Morphosis Architects' new academic building for The Cooper Union for the Advancement of Science and Art in New York City consolidates the college’s three schools -- art, architecture, and engineering. Known as 41 Cooper Square, the building was completed just over a year ago. And it's still turning heads. However jarring, Morphosis's design creates a vertical campus, providing opportunities for chance encounters and cross-disciplinary collaboration.
"I think the neighborhood gets 41 Cooper Square's rough exterior," Morphosis founder Thom Mayne believes. Likewise, the design reflects the area's schizophrenic aesthetic and the building already become a fixture among its eclectic neighbors, including the college's historic and stately Foundation Building, a Ukrainian church topped with a copper dome, and Carlos Zapata's new hotel, faced with milky fritted glass. Morphosis specified unpretentious, off-the-shelf components for the double-layer cladding: perforated stainless steel panels backed by a more traditional glass and aluminum curtain wall system. This screen system references previous Morphosis projects, including the Caltrans Headquarters in Los Angeles, and the visual effect is similar to that achieved by the nearby New Museum by SANAA: it appears solid at some points during the day but glows from within at night.
Aside from admitting light, the perforated metal panels also lend lightness, distracting from the fact that the building is so bulky. Since the form was established before Morphopsis came on board and is based on zoning and community restrictions and programmatic parameters, the designers chose to nip and tuck in deference to the historic context while creating their own modern vocabulary. The surface folds and drapes like fabric, and a dramatic gash offers a peek into the guts of the building. Like a flirty skirt, the metal screen flips up at the corner above the main entrance, acknowledging the Foundation Building situated diagonally across the street. The ground floor of 41 Cooper Square is glazed to offer passersby glimpses into the lobby and below-grade galleries, in the spirit of the school's pledge to provide education "as free as air and water," which was made by its founder, industrialist Peter Cooper. V-shaped concrete columns meet the sidewalk at odd angles, inviting leaning and lingering.
Though most colleges occupy sprawling suburban campuses, in New York the only option is to build up -- nine stories, in this case. Morphosis conceived of the building's interior as a "vertical piazza." A 20-foot-wide concrete staircase is a natural continuation of the street, and it sweeps from the ground floor through the building's central atrium, gradually narrowing and dissolving into a network of sky-walks. The stairs provide a platform for social interaction, one of Morpohsis's primary design goals. Students may sit on the stairs, stadium-style, or gather in pockets that serve as informal meeting spaces.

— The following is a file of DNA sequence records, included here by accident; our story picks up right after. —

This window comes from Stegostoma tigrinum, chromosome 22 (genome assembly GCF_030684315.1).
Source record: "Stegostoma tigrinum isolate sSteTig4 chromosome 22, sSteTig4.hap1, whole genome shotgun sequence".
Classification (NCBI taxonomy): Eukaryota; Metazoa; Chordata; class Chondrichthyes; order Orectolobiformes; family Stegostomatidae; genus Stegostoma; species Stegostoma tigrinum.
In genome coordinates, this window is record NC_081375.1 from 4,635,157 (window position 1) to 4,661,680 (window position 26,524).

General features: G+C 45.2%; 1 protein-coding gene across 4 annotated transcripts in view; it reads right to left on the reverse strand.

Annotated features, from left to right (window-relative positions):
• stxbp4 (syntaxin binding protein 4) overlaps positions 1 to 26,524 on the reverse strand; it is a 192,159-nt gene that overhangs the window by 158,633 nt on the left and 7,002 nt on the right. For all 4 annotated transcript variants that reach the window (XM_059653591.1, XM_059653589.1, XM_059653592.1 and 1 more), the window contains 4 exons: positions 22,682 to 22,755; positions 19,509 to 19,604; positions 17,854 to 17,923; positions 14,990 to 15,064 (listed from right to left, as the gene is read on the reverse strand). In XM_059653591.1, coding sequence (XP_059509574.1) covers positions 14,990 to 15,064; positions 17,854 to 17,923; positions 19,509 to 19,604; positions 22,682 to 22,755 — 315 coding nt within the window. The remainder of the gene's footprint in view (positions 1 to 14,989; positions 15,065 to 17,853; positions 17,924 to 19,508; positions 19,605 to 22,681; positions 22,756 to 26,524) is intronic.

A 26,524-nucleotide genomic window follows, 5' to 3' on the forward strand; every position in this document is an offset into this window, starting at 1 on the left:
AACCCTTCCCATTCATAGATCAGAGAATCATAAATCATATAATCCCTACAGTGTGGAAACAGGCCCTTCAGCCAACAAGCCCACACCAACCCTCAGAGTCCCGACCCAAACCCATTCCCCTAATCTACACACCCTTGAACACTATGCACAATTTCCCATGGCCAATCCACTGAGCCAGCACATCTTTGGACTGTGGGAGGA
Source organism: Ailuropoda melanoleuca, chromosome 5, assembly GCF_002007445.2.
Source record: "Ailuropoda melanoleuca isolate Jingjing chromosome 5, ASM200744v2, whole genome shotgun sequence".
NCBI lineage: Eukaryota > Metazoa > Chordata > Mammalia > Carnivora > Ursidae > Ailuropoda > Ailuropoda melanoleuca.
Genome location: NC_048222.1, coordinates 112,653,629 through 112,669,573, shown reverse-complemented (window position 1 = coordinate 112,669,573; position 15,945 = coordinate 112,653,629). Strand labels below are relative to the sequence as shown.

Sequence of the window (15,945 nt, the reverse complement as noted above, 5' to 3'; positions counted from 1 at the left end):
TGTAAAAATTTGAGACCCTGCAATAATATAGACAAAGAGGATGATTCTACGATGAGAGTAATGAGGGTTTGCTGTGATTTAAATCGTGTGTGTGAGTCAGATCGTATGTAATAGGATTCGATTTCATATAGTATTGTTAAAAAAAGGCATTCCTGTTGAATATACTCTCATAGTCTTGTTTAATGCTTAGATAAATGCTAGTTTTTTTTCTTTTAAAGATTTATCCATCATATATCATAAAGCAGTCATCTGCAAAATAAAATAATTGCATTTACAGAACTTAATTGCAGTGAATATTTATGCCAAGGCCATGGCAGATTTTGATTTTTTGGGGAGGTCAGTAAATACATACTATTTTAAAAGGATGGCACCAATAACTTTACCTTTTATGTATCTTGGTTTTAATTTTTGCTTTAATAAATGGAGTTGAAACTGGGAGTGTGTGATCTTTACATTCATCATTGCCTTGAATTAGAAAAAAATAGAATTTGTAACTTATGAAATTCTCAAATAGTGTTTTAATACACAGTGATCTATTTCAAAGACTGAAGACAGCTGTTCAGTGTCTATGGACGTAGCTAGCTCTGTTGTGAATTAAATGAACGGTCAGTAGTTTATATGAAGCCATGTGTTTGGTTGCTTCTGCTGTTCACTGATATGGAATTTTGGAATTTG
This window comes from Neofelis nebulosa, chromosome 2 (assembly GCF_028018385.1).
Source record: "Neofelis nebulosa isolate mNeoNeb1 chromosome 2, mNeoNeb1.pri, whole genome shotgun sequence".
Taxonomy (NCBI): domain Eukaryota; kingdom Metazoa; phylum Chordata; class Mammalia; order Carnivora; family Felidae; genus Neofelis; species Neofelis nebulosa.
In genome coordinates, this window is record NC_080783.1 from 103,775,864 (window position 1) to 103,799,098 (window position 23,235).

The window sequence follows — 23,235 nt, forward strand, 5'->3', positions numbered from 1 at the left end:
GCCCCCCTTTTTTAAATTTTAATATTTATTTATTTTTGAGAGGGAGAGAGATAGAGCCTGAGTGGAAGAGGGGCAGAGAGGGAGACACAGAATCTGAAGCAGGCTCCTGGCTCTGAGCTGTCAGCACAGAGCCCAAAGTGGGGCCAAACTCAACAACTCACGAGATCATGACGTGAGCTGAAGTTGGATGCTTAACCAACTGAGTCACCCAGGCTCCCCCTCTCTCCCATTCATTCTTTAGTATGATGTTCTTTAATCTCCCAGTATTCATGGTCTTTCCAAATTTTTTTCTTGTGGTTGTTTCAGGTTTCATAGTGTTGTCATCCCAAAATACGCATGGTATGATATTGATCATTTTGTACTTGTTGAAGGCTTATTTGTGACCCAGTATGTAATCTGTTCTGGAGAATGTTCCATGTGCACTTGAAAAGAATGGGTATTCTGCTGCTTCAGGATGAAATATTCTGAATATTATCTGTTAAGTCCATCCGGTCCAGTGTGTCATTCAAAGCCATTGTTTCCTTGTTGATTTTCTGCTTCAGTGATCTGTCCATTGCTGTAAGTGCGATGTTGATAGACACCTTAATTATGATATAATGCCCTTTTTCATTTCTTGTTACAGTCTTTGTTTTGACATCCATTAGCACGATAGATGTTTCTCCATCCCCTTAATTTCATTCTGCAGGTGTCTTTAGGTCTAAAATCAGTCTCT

As a side effect, the stairs also promote physical activity. Morphosis designed a skip-stop elevator system -- a concept made popular by Le Corbusier -- that only serves the first, fifth and eighth floors, so students must climb to reach the floors in between. Climbing these stairs is a pleasant experience; light filters through the atrium via a giant skylight, also benefiting surrounding spaces, including student lounges, seminar rooms, and laboratories. Since city codes strictly enforce fire protection within atriums, Morphosis provided steel shutters at each floor that drop down in the event of a fire, but otherwise maintain openness.
As the massive stairs narrow towards the top of the atrium, the level of detail of the design becomes more tangible. Crystalline light boxes serve as railings for the sky-walks. Mayne, who is known for being a hands-on designer, worked closely with contractors to cleanly achieve this complicated detail. The atrium space is further defined by a sculptural latticework, which was hand-coated with glass fiber reinforced gypsum (GFRG) board. This low-tech coating is economical and very durable and often used to cover Las Vegas casino columns.
Not only is 41 Cooper Square designed to be durable, it is also environmentally responsible. The building recently received a LEED Platinum rating and became the first academic laboratory building in New York City to do so. The exterior panel system is operable, mediating heat while insulating against cold NYC winters. Other sustainable features include radiant heating technology, a green roof, a rainwater harvesting system, and a cogeneration plant that recovers waste heat. The building itself serves as an educational tool for students.
Some may find the design of 41 Cooper Square to be severe due to its sharp edges and aggressive angles, but the students appear to feel at home. The building's interior surfaces appear pristine and white in photographs, but upon closer examination, signs of activity are visible, such as scuff marks and colorful flyers plastered on the walls. Just as the designers intended, students gather on the stairs for impromptu conversations. Despite the height of the building, students remain connected with one another and the larger laboratory that is New York City.
Murrye is a freelance writer based in New York City. She holds a Bachelor's degree in Architecture from the University of Arkansas and is a LEED-accredited professional. Her work has been published in Architectural Record, Eco-Structure, and Architectural Lighting, among others. She also serves as a contributing editor for the American Institute of Architects' New York Chapter publication, eOculus.Website: www.murrye.com